What do you think

September 09, 2007

Editor's note: Each week, The Herald-Mail invites readers to answer poll questions on its Web site, Readers also may submit comments about the poll question when voting. Each Sunday, a sampling of edited reader comments will run in The Herald-Mail.

There were two poll questions last week. The first question was: If you were asked to vote on the issue of charter home rule today, what would you do?

"A certain area of the county has always had more power than others - their schools have gotten the repairs first even though another school had a potentially dangerous situation resulting in a roof falling in during school hours and other schools have had repair issues of great concern and if there is a project in that area, it appears to get done even though other areas have a greater need. I do not want more power to go to this area so I am against charter rule."


"Only a member of the establishment would knowingly vote for home rule. The vast majority of county residents, who are not members of the establishment, care so little about the county government that if home rule is enacted, they will be at the mercy of the establishment with very little or no help from the state delegates. Remember that it was the threat from the state delegates that forced the commissioners to put a cap on the property tax increases. Remember the Livability Code the county government tried to impose on us? At least the state delegates slow down the growth of the county government and that is a very good thing indeed."

"Under the present commissioner form of local government, not much can be done without approval of our state delegation. The state delegation can veto almost anything the commissioners attempt to accomplish or make the commissioners jump through hoops before giving their approval. I think this allows too many fingers in the pie, which, in turn, causes too much political positioning, buck passing and finger pointing when nothing gets done and problems go unsolved. The delegation members are no more intelligent than the commissioners. They all come from the same gene pool. I believe home rule would be an improvement."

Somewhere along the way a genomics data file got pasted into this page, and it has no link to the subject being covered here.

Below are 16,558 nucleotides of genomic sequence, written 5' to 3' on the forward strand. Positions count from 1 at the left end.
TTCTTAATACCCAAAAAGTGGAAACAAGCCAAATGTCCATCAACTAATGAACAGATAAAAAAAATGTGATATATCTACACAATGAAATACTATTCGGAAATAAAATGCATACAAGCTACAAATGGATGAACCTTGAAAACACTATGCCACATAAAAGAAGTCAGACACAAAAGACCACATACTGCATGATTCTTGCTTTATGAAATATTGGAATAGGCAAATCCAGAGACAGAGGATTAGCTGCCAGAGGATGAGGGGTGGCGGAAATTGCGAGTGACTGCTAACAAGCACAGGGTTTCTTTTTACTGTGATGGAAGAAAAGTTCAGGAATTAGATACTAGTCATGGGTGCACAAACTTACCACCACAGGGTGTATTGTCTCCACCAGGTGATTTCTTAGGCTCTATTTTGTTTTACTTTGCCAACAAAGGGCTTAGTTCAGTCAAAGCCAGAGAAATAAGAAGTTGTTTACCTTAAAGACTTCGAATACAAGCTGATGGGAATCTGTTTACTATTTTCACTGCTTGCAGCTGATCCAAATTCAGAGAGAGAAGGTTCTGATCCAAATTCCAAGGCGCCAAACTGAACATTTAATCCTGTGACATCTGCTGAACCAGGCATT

"Checks and balances have worked reasonably well for the federal government until quite recently and we all have seen what has happened when Congress let itself get steamrollered by the executive branch. The state government (state delegation) acts as a check on the county government. If that check is removed or weakened, many of the things that will get done by the county government will be things that the majority of residents wish had not been done. No sensible person believes that our county government is perfect, but I believe that our county government will be much worse for most of us if charter home rule is passed."

"I voted undecided because I think there is more to the issue than has been raised on this site. How many other counties have home rule? Has it been successful in those counties? If not, why not?"

"I'm automatically leery of anything that messes with the way any body is governed. Yes, I think that money's been talking a whole lot more than needed in most areas of Washington County and it isn't fair. I don't see how this 'charter home rule' thingamabob is going to fix that. The only thing that is going to help even out where the money goes is for the commissioners to grow a backbone and just say 'NO' when one area wants a ball field and six others desperately need functional schools - or some other need that is more pressing than 'Aw man! We can't have a ball field?"

"Allegany County uses this system ... I'm going to try to find out how it works in that area, how long it has been used there and how it was working before."

"Charter home rule. No way. You need a government body to oversee the county laws. If we get home rule, we will have a new law every day directed at a few and made by a few to their own benefits. As taxes go, hold onto your pocketbook. Please keep state government."

"If home rule means that we have local people who are totally accountable for decisions and that it gives the public a more direct voice in local government then that would be great, but if it's a way to give a few among us more unsupervised leverage then that would be our ruin. If I had to vote TODAY, then I'd vote no because it is an issue that has not been thoroughly explained to the voters."

The second question was: More than $71 million was gambled in fiscal year 2007 in Washington County by people playing tip jars in taverns, liquor stores, private clubs and other businesses and organizations. That amount seems ...

"If you are foolish enough to gamble away your own money then the best pot to put it in is tip jars, not the lottery. With the lottery, the state gets the income and spends it how they want. With the tip jars, the Washington County Gaming Commission parcels it out to local charities, organizations and institutions and our own citizens and the community benefit."

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